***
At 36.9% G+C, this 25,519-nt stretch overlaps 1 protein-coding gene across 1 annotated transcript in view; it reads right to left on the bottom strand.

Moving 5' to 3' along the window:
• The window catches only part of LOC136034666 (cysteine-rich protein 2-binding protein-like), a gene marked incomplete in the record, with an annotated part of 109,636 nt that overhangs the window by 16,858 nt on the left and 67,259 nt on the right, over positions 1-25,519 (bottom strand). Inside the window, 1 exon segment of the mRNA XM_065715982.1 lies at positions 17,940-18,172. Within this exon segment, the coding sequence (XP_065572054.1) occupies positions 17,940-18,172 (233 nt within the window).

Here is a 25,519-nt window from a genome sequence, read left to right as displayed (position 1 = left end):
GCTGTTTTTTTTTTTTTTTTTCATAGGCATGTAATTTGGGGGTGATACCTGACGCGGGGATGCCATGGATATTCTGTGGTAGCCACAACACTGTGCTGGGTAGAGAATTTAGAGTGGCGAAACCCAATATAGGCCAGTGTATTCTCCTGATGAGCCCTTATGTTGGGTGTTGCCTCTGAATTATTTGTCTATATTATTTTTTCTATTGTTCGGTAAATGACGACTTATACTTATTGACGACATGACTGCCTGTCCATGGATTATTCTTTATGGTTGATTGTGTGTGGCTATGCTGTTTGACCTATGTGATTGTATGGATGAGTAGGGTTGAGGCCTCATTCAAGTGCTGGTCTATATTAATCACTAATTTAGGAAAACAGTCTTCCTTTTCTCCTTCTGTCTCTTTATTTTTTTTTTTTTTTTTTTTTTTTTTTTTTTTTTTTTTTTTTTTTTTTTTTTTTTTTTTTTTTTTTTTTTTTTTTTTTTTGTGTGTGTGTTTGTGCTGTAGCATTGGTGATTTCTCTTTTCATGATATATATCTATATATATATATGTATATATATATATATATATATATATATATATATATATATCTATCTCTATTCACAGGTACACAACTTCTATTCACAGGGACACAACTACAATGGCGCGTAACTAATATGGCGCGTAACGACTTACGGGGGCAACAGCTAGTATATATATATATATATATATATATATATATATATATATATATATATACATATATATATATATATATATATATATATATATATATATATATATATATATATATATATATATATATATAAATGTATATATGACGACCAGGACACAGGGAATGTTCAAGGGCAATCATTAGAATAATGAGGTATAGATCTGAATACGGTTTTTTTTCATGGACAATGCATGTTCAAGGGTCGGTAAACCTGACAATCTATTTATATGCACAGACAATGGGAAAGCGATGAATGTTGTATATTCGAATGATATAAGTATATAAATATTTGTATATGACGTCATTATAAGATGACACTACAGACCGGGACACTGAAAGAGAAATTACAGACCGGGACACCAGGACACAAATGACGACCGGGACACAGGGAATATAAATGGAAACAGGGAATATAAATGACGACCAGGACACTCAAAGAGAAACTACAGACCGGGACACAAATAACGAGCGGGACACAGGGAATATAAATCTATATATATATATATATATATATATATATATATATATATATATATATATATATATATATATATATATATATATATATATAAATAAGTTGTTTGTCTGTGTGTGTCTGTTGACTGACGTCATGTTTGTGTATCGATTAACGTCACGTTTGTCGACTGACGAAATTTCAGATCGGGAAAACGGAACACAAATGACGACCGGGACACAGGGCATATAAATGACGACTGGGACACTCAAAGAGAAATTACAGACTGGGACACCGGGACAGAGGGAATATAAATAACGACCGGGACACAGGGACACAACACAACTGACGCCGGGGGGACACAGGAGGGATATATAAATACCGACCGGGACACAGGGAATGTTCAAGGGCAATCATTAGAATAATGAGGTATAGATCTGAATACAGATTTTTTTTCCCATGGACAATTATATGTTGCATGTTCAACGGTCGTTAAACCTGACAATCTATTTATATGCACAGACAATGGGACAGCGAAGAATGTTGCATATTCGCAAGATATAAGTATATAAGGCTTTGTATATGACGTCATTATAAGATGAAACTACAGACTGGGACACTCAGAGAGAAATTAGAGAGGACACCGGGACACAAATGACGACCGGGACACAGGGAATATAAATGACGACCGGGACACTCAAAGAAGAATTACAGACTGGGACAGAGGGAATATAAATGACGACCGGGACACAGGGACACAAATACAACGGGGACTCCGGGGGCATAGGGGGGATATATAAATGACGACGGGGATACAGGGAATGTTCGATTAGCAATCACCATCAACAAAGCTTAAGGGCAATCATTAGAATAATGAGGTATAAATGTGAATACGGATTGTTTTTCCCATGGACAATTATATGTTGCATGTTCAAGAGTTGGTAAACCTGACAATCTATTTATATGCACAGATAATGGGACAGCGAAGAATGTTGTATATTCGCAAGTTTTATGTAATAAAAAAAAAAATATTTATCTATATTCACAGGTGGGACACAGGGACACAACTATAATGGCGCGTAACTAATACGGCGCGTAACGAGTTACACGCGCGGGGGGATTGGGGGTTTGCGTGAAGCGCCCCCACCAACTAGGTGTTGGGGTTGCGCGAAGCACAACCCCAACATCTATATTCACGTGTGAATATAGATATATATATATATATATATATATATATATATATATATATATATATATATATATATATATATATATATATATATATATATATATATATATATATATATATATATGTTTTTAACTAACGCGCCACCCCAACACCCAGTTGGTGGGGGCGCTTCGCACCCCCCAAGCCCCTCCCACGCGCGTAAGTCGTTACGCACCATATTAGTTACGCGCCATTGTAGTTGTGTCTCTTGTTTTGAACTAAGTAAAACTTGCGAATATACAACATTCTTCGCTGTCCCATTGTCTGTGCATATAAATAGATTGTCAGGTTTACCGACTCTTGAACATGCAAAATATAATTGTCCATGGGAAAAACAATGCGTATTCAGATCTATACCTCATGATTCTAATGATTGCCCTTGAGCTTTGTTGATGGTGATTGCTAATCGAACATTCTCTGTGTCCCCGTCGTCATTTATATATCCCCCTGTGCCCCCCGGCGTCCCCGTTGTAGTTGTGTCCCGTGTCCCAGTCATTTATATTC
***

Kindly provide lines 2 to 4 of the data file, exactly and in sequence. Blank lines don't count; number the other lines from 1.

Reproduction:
Moving 5' to 3' along the window:
• The window catches only part of LOC136034666 (cysteine-rich protein 2-binding protein-like), a gene marked incomplete in the record, with an annotated part of 109,636 nt that overhangs the window by 16,858 nt on the left and 67,259 nt on the right, over positions 1-25,519 (bottom strand). Inside the window, 1 exon segment of the mRNA XM_065715982.1 lies at positions 17,940-18,172. Within this exon segment, the coding sequence (XP_065572054.1) occupies positions 17,940-18,172 (233 nt within the window).

Here is a 25,519-nt window from a genome sequence, read left to right as displayed (position 1 = left end):